3D bioprinting of in vitro porous hepatoma models: establishment, evaluation, and anticancer drug testing

Bio-Design and Manufacturing 2024 Volume 7, Pages 137-152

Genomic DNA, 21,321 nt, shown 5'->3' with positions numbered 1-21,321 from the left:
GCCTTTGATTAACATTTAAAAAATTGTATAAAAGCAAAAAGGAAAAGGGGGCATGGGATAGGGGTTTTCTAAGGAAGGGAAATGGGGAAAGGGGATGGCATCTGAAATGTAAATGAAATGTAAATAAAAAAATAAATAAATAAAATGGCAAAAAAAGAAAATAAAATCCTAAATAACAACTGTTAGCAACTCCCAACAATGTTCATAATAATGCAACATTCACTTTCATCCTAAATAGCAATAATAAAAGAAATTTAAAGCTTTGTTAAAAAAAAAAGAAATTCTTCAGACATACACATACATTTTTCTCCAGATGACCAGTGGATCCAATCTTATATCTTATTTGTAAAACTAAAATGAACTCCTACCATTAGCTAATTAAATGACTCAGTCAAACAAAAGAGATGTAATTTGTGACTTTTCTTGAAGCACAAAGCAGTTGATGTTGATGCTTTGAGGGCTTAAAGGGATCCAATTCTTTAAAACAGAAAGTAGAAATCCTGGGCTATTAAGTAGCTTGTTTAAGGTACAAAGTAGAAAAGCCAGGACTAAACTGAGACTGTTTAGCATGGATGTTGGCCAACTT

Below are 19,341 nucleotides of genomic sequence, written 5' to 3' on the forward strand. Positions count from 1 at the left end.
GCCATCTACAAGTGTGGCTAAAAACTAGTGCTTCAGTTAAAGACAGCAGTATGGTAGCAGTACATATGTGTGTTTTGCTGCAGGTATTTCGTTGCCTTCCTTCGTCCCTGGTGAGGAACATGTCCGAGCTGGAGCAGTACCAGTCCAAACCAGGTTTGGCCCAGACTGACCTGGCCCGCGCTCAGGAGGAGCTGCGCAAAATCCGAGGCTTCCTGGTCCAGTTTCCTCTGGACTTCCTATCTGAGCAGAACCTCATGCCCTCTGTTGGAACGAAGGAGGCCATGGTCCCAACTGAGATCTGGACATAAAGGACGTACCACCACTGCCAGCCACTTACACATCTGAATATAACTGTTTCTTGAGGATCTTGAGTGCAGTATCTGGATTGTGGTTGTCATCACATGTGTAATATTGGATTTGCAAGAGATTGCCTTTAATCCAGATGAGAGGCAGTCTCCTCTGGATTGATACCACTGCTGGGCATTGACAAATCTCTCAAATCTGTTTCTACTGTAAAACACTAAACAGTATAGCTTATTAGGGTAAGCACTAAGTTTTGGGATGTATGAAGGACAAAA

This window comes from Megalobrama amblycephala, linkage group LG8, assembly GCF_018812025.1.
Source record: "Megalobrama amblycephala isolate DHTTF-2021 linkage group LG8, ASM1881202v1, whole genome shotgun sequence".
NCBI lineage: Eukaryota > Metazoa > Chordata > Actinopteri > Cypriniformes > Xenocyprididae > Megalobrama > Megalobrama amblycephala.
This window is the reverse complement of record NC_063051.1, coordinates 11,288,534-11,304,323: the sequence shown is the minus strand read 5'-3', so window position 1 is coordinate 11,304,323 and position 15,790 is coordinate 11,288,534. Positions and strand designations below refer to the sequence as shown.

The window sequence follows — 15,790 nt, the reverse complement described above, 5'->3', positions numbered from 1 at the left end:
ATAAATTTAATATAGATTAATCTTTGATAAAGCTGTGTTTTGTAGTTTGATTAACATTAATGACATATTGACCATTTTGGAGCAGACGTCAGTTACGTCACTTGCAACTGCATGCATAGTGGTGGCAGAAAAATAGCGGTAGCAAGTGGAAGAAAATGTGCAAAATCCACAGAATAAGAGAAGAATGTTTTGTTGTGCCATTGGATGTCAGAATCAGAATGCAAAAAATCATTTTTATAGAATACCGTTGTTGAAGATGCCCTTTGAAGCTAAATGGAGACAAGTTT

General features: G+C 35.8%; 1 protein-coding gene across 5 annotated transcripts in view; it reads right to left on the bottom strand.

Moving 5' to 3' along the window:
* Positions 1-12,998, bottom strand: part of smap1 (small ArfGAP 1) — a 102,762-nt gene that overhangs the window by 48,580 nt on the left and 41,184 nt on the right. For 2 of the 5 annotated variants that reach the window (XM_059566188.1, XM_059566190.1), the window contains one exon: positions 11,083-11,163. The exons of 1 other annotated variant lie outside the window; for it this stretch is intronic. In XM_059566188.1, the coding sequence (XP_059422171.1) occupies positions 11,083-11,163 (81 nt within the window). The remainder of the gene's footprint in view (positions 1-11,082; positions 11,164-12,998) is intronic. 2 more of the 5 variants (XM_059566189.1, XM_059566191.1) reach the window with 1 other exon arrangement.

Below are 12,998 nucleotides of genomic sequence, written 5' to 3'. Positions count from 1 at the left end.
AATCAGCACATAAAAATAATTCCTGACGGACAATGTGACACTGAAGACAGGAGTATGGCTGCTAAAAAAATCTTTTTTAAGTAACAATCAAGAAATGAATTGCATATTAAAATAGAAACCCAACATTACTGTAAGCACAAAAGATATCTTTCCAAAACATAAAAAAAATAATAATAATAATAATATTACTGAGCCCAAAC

Traditional tumor models do not tend to accurately simulate tumor growth in vitro or enable personalized treatment and are particularly unable to discover more beneficial targeted drugs. To address this, this study describes the use of three-dimensional (3D) bioprinting technology to construct a 3D model with human hepatocarcinoma SMMC-7721 cells (3DP-7721) by combining gelatin methacrylate (GelMA) and poly(ethylene oxide) (PEO) as two immiscible aqueous phases to form a bioink and innovatively applying fluorescent carbon quantum dots for long-term tracking of cells. The GelMA (10%, mass fraction) and PEO (1.6%, mass fraction) hydrogel with 3:1 volume ratio offered distinct pore-forming characteristics, satisfactory mechanical properties, and biocompatibility for the creation of the 3DP-7721 model. Immunofluorescence analysis and quantitative real-time fluorescence polymerase chain reaction (PCR) were used to evaluate the biological properties of the model. Compared with the two-dimensional culture cell model (2D-7721) and the 3D mixed culture cell model (3DM-7721), 3DP-7721 significantly improved the proliferation of cells and expression of tumor-related proteins and genes. Moreover, we evaluated the differences between the three culture models and the effectiveness of antitumor drugs in the three models and discovered that the efficacy of antitumor drugs varied because of significant differences in resistance proteins and genes between the three models. In addition, the comparison of tumor formation in the three models found that the cells cultured by the 3DP-7721 model had strong tumorigenicity in nude mice. Immunohistochemical evaluation of the levels of biochemical indicators related to the formation of solid tumors showed that the 3DP-7721 model group exhibited pathological characteristics of malignant tumors, the generated solid tumors were similar to actual tumors, and the deterioration was higher. This research therefore acts as a foundation for the application of 3DP-7721 models in drug development research.